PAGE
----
Wednesday, June 20, 2012

Writing Guide Review

I recently ran into a new writing guide, Write of the Living Dead, by Araminta Star Matthews, Rachel Lee, and Stan Swanson. As a now veteran English teacher as well as writer of my own writing guide (though mine’s a YA novel: How I Got Rich Writing C Papers*), I get to weigh in on what I see of value in Living Dead. Lucky me, there’s a lot to see.

My Review
I’ve encountered countless writing guides in my day. MLA has one. So does APA. Strunk and White’s The Elements of Style sits on many writers’ bookshelves (including my own), reminding them of language’s purpose and power. Lynn Truss complains (convincingly) about bad grammar in her Eats, Shoots, and Leaves. Stephen King combines compelling memoir with style and publication advice in his On Writing. Karen Elizabeth Gordon gothically pulls apart and puts back together the English language in her Transitive Vampire grammar books. Diana Hacker provides examples of strong style and formatting in her much-used-in-schools The Bedford Handbook. The list goes on and on. Well, now we have a scary-good addition to this esteemed list. Matthews, Lee, and Swanson’s Write of the Living Dead borrows Gordon’s dark outlook and then pulls off an impressive feat, combining elements from other successful writing guides to create a comprehensive manual that covers everything from writing process to style to mechanics to format to genre (story, poem, essay, e-mail, resume, and more!) to publication, all in dark, bloody good fun. The setup: Each chapter is narrated by a different undead character dealing with a zombie apocalypse. Teachers of writers in high school, college, and beyond will find one helpful, engaging example and explanation after another. (My favorite chapter title? The sixth: “Persuasive Writing or Please Can I Eat Your Brain: A Zombie’s Guide to Writing Persuasively.”) In the first chapter, Reginald Spittoon (an author hurrying to write his chapter before his zombie bite becomes an urge and new identity that overtake him) provides an example of an effective opening to an essay—a challenge, more specifically: "The hunting and slaying of vampires is inhuman and should be outlawed. According to existing laws, there is nothing wrong with taking a sharp wooden stake and pounding it cruelly through the heart of creatures that, in many cases, possess more intelligence than their living brethren" (21). You’ll find full model essays in there, too. Write of the Living Dead’s engaging points of view and sense of humor make each chapter’s teaching all the more approachable and exciting. I’m excited to share this fresh (or rotting, decaying, and rancid?) new voice with my students.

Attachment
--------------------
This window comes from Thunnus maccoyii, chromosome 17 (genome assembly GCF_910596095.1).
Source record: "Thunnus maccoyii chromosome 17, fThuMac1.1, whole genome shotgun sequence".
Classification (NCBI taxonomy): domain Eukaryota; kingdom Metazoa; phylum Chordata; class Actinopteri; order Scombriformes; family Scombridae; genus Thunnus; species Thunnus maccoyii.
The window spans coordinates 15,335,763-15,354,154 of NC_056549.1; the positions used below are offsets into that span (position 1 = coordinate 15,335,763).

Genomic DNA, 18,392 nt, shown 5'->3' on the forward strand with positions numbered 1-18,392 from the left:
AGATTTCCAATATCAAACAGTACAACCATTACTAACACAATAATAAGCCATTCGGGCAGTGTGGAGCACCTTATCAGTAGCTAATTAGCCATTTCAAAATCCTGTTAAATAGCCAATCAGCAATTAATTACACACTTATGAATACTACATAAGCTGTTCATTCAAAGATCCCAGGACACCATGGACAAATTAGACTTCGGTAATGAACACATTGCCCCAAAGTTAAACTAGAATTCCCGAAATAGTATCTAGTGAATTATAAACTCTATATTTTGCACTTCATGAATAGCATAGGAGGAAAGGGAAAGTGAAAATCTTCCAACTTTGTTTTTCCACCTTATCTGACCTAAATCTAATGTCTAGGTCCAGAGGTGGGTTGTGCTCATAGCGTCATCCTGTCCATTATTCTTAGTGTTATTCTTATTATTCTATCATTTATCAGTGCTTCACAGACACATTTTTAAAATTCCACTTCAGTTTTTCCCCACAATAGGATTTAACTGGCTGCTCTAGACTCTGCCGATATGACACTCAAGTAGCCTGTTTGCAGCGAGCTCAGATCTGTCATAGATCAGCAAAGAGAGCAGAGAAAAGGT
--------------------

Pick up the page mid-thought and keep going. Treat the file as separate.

*Not bad for shameless promotion, eh?

No comments:

Post a Comment